Rehearsal Note – April 23, 2019

Congratulations on a great first rehearsal!

In this note:

  1. Jazz Is…
  2. Clave 3/2 and 2/3 for everyone!
  3. Swing tips
  4. April 23 Rehearsal in Review
  5. Next week
  6. Listening Links (click on the name of the song)
  7. MUSESCORE link and challeng3
  8. Tell everyone –ONHB INFO NITE – June 5 6-8 pm                                                                                                                                                                                                                                                                                                                        1.    Jazz is -playing on the off beats with pizzazz and joy! (This is called syncopation)
  • a high art form, requiring skill on your instrument, knowledge of harmonic progressions, and meticulous rhythmic accuracy, while seeming effortless, and enjoying the off beats.
  • Every musician ( “Greats” like Oscar Peterson, Oliver Jones…) starts with basics and builds their “chops”, or technique and knowledge.  Do slow practice of scales, long tones, and focus sections of each piece, using good technique (example- no tension in arms, shoulders rolled back and down, feet planted on the floor, ready to stand)
  • Musicians must listen carefully to each other, and work together closely (beat, tuning, rhythm, improv). Lean on each other, play softly and find how you fit in to the big picture.
  • Our best is good enough – we are all somewhere on the learning curve.

2. Rhythm review – Bossa Clave 2/3 Pattern:       1    2     3     4     5     6     7     8

X marks the beats (or off beats)  clapped or played  X     X           X        X         X

Listen to this link to 2/3 claves,  and practice. 3/2 and 2/3 clave with notation and count-in

For more info, check out Claves Son in Wikipedia, or read this interesting note from Dave –

The most common clave is the 3-2.  The 2-3 is therefore often referred to as the ‘reverse clave’.   For North America, or non-Latino folks, there are 2 main claves–Cuban or son, and Brazilian.  On the Brazilian the last of the 3 comes an 1/8th note earlier than in son.     For latinos there are endless variations on these.  The New Orleans jazz sound is based on a cleverly hidden son clave as they were heavily influenced by Cuban radio broadcasts.         – Dave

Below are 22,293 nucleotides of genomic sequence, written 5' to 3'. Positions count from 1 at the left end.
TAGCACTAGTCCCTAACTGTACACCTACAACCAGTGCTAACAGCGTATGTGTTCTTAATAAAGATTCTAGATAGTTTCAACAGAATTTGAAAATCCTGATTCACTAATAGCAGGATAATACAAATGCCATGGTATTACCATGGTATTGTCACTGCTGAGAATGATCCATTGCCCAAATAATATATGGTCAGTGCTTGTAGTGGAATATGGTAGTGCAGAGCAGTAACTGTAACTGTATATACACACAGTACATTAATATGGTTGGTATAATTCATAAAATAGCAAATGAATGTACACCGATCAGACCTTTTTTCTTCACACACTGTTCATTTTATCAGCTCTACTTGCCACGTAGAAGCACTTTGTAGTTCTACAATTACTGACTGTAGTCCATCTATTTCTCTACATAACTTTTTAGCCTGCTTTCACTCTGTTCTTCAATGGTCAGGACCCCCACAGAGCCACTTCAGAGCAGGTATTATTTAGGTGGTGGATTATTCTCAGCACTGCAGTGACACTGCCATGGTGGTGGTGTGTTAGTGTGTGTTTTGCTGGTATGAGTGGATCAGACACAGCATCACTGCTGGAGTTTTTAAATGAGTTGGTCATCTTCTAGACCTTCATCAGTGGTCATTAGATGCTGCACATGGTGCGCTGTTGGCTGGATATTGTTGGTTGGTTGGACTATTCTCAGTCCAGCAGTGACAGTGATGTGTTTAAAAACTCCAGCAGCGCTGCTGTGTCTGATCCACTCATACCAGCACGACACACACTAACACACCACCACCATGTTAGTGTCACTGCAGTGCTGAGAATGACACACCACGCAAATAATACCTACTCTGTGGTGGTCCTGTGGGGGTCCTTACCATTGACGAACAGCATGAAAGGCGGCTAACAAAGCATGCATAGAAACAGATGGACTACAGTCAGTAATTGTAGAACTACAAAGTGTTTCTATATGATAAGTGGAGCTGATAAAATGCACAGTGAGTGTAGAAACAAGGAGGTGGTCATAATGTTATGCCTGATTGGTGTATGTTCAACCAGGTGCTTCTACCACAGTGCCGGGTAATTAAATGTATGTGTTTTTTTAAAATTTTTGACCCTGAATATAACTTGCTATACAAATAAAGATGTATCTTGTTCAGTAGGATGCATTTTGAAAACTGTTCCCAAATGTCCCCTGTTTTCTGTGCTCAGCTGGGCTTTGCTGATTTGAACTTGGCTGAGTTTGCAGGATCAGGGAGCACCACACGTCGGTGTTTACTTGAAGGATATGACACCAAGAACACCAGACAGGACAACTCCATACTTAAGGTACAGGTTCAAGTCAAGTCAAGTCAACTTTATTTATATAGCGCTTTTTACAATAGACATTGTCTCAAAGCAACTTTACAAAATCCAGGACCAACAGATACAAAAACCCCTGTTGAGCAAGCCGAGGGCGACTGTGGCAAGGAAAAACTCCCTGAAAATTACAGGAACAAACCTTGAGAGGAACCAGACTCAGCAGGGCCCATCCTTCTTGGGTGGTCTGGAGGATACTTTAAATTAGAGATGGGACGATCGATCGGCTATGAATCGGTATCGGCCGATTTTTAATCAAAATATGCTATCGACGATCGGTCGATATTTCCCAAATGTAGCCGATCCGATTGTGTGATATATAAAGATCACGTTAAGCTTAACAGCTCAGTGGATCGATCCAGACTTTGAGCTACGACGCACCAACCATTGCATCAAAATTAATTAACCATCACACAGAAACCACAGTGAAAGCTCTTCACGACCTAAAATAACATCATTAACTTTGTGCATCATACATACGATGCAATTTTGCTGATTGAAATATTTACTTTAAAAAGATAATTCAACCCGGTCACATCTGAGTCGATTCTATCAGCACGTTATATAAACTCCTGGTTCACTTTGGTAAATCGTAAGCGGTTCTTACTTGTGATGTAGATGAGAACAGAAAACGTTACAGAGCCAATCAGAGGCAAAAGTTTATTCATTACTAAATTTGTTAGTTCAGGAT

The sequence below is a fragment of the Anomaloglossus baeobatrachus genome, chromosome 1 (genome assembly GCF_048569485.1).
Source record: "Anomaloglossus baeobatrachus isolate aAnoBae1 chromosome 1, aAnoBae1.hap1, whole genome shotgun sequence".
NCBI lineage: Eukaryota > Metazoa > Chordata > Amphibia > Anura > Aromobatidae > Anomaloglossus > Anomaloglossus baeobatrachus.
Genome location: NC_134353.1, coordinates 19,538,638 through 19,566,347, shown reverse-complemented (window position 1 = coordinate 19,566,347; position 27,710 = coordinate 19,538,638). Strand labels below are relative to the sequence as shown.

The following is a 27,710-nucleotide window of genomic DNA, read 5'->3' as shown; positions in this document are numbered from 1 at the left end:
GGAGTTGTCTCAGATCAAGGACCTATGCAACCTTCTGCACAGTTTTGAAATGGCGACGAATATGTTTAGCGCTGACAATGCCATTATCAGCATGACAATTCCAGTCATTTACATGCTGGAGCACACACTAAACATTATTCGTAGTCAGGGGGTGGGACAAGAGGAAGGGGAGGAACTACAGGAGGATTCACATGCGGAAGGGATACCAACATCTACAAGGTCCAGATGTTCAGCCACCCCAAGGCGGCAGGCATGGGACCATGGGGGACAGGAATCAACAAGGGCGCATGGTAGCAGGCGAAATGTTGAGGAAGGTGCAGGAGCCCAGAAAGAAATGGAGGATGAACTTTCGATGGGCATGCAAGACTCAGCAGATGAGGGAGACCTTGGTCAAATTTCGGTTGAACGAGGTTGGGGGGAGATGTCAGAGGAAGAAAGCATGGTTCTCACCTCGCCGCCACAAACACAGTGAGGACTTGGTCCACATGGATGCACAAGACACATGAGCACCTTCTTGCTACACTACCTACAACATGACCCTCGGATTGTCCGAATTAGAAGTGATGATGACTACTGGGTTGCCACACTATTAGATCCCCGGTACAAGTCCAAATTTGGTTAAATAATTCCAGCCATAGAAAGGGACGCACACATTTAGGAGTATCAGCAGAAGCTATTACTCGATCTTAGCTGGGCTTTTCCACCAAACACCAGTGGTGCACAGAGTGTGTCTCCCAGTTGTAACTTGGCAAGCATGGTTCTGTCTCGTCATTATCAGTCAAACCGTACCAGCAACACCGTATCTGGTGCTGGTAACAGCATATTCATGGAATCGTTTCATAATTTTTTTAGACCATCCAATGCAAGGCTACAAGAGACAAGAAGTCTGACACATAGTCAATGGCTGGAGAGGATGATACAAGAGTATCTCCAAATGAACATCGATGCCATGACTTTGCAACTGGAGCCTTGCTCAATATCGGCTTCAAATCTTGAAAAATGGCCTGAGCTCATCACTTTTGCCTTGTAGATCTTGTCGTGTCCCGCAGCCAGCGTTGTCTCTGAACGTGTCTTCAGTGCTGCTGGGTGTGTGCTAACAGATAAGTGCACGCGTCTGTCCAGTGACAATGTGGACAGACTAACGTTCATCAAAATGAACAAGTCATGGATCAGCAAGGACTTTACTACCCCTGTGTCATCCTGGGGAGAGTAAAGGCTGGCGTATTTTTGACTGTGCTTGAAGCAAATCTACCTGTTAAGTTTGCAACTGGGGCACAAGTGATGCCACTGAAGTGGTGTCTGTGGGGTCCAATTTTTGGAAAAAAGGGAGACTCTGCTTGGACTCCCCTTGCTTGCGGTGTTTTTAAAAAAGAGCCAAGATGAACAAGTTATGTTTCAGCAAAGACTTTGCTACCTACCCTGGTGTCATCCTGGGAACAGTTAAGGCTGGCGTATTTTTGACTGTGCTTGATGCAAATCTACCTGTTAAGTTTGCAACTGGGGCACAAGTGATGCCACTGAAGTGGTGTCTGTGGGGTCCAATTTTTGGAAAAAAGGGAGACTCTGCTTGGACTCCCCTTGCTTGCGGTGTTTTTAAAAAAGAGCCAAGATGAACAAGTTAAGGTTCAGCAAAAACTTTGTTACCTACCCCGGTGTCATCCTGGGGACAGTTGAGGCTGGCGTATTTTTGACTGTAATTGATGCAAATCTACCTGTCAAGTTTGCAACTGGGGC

1. To swing a piece, when you see eighth notes, don’t play them evenly. Play the first eighth twice as long as the second eighth, – in other words, think even triplets, in your mind saying –  dou-bah-lah for each beat. For eighth notes, play dou -(bah is silent) – lah,   dou – lah,    dou –lah,    dou – lah.  Remember that Swing is light – everyone roll back and down the shoulders and relax arm muscles, play or tongue softly and cleanly.
  2. Our theme for this Spring is “In and Out of Love”. This rehearsal, we played one review piece and parts of three out of our four main pieces:                                                                                                                             All My Lovin’ (swing review piece from last session – optional for new people, but try to get any notes you can as you follow along… like a video game, each note counts towards playing the piece) This piece was to get us in the groove!                                                                                                                                                       Hit the Road Jack (swing)– technical thoughts – the drum kit should keep the cymbal light and play a straight quarters adding the occasional swing pattern – possibly on beat two of each measure, add 2 and 4 strong on the snare.  The “roof accent” in trumpet, trombone, and horn parts should not be staccato, but sound the note beautifully then end it – think “daht”.  Piano should think Elton John – strong fingers, relaxed and weighty arms – watch him play Benny and the Jets.  Saxes – watch out for the rhythms that don’t quite match how you think you sing the song, as this arrangement goes –  Hit the Ro-o-oad, Jack, and don’t you come back no more, no more, no more , no-more (quick eighth notes),  O hit the ro- o -oad Jack, etc….    We had a good groove going on the opening of this piece – a great start!                                                                                                                                         Brown-Eyed Girl – Great rhythm section Latin groove! At measure 33, we all play “Sha la la la la la la la la lalaahtedah” together.  The rhythm is played together in all parts, but each part plays a different note, making beautiful harmony.  Check your rhythm and pitches for these measures this week.                                                                    Forget You We played the opening, and then focused on measures 49 to the end. Don’t be afraid to edit if the fingers can’t get all the notes.  Always select a note in each motif or phrase to aim for (play towards, bring out). For example, in the bari sax opening solo, the third (last note) is king.